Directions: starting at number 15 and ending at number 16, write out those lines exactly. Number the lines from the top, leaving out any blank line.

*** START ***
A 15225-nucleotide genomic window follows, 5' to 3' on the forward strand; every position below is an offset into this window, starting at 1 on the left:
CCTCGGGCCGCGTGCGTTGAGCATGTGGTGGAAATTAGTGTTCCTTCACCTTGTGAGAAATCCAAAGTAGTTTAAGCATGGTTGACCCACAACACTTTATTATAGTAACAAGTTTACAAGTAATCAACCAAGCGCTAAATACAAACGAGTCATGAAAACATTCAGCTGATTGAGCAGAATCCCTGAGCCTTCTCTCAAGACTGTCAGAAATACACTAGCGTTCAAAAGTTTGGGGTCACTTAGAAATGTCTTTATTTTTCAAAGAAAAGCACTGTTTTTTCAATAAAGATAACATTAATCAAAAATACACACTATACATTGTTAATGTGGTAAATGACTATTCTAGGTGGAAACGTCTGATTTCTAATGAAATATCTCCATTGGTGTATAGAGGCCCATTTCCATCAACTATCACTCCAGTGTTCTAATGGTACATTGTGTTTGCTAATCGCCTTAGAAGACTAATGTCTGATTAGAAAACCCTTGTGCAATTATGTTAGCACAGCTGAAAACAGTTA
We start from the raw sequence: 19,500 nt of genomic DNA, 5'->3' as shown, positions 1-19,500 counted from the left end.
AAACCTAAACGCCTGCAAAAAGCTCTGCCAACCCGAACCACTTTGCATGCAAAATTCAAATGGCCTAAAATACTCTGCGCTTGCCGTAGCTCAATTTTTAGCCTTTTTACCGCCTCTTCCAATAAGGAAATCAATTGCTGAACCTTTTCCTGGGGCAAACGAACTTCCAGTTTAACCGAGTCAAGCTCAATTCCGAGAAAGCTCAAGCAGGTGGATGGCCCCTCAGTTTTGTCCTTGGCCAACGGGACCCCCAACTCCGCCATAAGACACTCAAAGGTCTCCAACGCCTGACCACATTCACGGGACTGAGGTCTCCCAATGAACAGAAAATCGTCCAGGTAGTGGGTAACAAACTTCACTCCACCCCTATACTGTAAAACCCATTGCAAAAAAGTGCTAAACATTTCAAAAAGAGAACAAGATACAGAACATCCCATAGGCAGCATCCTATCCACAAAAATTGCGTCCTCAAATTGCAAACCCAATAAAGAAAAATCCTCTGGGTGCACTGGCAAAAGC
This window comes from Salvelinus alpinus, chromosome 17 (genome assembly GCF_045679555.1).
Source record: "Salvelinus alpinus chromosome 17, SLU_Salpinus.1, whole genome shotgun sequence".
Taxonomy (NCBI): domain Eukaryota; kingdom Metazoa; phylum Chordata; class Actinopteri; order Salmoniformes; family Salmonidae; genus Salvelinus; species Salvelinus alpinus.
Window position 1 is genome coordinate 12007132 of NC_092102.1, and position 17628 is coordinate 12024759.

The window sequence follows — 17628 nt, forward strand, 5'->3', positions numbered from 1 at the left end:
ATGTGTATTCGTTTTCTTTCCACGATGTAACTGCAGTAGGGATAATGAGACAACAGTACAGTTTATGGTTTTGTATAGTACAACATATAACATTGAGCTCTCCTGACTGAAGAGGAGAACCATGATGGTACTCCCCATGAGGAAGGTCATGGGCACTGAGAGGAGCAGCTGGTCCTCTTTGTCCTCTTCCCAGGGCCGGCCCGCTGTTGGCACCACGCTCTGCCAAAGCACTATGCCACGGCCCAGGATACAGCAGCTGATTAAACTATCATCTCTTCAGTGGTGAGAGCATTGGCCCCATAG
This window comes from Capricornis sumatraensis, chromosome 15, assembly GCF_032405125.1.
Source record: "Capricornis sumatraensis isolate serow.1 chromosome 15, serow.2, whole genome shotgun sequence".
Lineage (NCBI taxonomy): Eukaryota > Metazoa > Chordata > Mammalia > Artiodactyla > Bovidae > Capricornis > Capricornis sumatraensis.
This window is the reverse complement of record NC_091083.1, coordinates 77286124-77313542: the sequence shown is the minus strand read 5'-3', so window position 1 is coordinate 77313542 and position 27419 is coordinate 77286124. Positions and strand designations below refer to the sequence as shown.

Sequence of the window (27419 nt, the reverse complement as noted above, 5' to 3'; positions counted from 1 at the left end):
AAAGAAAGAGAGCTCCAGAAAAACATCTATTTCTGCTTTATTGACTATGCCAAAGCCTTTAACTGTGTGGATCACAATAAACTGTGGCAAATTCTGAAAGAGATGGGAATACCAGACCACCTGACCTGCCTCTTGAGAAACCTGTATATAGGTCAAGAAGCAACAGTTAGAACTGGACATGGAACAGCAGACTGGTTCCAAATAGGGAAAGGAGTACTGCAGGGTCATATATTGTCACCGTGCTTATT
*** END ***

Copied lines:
Sequence of the window (27419 nt, the reverse complement as noted above, 5' to 3'; positions counted from 1 at the left end):
AAAGAAAGAGAGCTCCAGAAAAACATCTATTTCTGCTTTATTGACTATGCCAAAGCCTTTAACTGTGTGGATCACAATAAACTGTGGCAAATTCTGAAAGAGATGGGAATACCAGACCACCTGACCTGCCTCTTGAGAAACCTGTATATAGGTCAAGAAGCAACAGTTAGAACTGGACATGGAACAGCAGACTGGTTCCAAATAGGGAAAGGAGTACTGCAGGGTCATATATTGTCACCGTGCTTATT